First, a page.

TV REVIEW: Arrow “Public Enemy”
BY The Screen Spy Team
Published 7 years ago
By Justin Carter
This episode of Arrow was firing on all cylinders. I’d go so far as to say that this was the best episode of the whole season. From the moment we’re caught up from the final moments of last week’s episode, the show moves at a fast pace and doesn’t give any time to breathe and catch sense of what just happened. Things move along so fast and so excellently that the subplot about Ray in the hospital that ends up bringing back Felicity’s mom feels like a welcome amount of humor that otherwise would have stuck out like a sore thumb.
When the first image of Arsenal came out prior to season three, I was worried that the show was going to try and make him out to be much more important than he actually is, that he’d be performing backflip arrow shots or taking guys down much faster than Oliver could. That thankfully hasn’t been the case; while he’s taken to showing off his parkour from time to time, Roy hasn’t overshadowed anyone and has actually grown into a competent hero in his own right. He’s gone from being jacked up on supersoldier serum to being able to help run the team without Oliver (aside from that one episode “Guilty” which tried and failed to show how his relationship with Oliver had changed). If the second season was about Oliver rising up to be a hero, and the first of this season was meant to show how broken he truly is, the back half of season three is surely about Roy stepping up.
After Maseo goes copycat and puts an arrow into the mayor, Lance is hellbent on capturing or even killing the Arrow and his accomplices. Revealing the Arrow’s identity to Lance is all part of Ra’s needlessly convoluted plan to get Oliver to join the League of Assassins. Things have never felt more tense here, because it’s the first time where it truly feels like Lance has nothing to lose and is fighting with the gloves off. Paul Blackthorne has to sell the Detective’s grief and anger, and he nails it, 1930s New Yorker accent and all. It’s a credit to him and the writing that his words to Oliver in the armored van aren’t entirely right, but they sting more than any pain Oliver’s had to endure. It’s easy to paint Lance as an idiot and a villain, not entirely unlike his depiction in the first season, but what makes the difference here is that it’s someone going through much more pain and trying to keep it together in a world that’s just bearing down on him. When he’s telling Laurel that all of this “has to end tonight,” it’s relevant in more ways than one.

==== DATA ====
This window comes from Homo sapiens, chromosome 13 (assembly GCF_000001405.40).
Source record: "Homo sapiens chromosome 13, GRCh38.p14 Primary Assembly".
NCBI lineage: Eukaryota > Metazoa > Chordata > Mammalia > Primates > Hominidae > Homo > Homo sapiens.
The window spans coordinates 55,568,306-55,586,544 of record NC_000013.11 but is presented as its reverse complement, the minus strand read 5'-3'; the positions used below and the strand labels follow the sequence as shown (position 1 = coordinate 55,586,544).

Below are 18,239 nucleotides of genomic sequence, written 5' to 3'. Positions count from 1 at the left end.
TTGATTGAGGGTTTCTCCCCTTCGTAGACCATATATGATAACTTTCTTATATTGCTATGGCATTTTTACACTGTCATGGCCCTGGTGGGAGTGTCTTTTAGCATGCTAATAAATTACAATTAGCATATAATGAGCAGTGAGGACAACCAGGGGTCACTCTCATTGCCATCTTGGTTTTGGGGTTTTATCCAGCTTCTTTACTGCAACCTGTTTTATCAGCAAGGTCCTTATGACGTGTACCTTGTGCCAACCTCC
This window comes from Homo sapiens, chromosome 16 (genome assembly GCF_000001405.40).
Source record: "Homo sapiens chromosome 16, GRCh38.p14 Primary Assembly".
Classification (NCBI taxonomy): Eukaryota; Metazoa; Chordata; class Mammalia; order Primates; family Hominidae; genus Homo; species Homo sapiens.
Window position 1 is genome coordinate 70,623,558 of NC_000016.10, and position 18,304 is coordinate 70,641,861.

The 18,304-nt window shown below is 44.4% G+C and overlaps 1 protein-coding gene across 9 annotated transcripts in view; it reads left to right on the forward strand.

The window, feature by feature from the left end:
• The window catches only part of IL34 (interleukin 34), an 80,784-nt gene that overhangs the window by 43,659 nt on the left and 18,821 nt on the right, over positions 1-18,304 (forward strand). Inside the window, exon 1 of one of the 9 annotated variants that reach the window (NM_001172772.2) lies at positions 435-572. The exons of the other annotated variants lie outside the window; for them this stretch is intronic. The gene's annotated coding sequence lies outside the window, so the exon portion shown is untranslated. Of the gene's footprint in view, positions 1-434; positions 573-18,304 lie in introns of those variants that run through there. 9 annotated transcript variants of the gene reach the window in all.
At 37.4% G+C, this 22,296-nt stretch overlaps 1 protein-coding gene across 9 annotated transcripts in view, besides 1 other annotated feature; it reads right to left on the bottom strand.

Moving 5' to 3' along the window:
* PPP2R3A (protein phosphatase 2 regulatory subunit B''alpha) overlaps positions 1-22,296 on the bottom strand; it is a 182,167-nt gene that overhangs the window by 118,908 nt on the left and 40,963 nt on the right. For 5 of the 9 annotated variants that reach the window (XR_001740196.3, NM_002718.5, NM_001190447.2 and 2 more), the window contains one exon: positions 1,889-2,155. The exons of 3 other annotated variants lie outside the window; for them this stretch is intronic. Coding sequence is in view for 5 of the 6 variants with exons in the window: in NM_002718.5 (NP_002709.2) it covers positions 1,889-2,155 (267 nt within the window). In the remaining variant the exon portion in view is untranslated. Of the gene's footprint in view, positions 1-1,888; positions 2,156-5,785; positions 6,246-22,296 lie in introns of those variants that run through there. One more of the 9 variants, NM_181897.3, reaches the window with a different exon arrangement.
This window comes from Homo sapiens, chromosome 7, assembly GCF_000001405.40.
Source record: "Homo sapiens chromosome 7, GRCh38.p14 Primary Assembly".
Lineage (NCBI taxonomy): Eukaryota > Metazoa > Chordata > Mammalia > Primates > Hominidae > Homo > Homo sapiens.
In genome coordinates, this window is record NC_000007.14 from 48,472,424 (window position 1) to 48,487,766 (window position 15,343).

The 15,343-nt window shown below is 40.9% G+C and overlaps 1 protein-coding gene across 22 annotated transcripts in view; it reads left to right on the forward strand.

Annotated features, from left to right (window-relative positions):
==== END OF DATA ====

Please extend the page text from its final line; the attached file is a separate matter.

The only other episodes I can think of that match the ambition of “Public Enemy” are “Brave and Bold” from earlier this season and the “Scientist/Three Ghosts” midseason finale from season two. This week wants to have a manhunt for costumed heroes, Ra’s turning Oliver’s most unlikely ally against him with just a handful of words, and Oliver angsting enough to turn himself in just hours after being outed on live television. Unless something happens that just wipes that particular news story from the collective minds of everyone in Starling City besides the main cast, this is going to have massive repercussions for the show going down the line. Roy’s gambit of revealing himself as the Arrow may or may not pay off, but it’s just as ballsy as the overall episode. This could be leading to Roy’s time on the show coming to an end, which I hope isn’t true–not only has Colton Haynes won me over as the kid, but this episode does what “Guilty” from earlier this season failed to do, and that’s give Roy his due.
Of course Roy couldn’t reveal himself without doing a flip in front of Lance. The parkour in him wouldn’t allow it.
Roy: “How’d you find this out?” Nyssa: “I am Daughter of the Demon.” The subtitles for that should’ve read: “Duh and/or hello!”
Felicity’s Mom: “At least you finally have a boyfriend!” Felicity: “Mom!”
New episodes of Arrow return the 15th, and hopefully the show doesn’t lose any momentum it’s got after this one.
The flashbacks this week with Shado’s twin sister Mei were basically a reason to get Stephen Amell and Celina Jade back on screen together, and they still have the chemistry they did back in season two.
- Stephen Amell is apparently Casey Jones in the upcoming sequel to the Ninja Turtles reboot. I’m really hoping this isn’t just some elaborate April Fools’ prank, if only to hear Amell say “You have failed this city!” to a giant, CG turtle.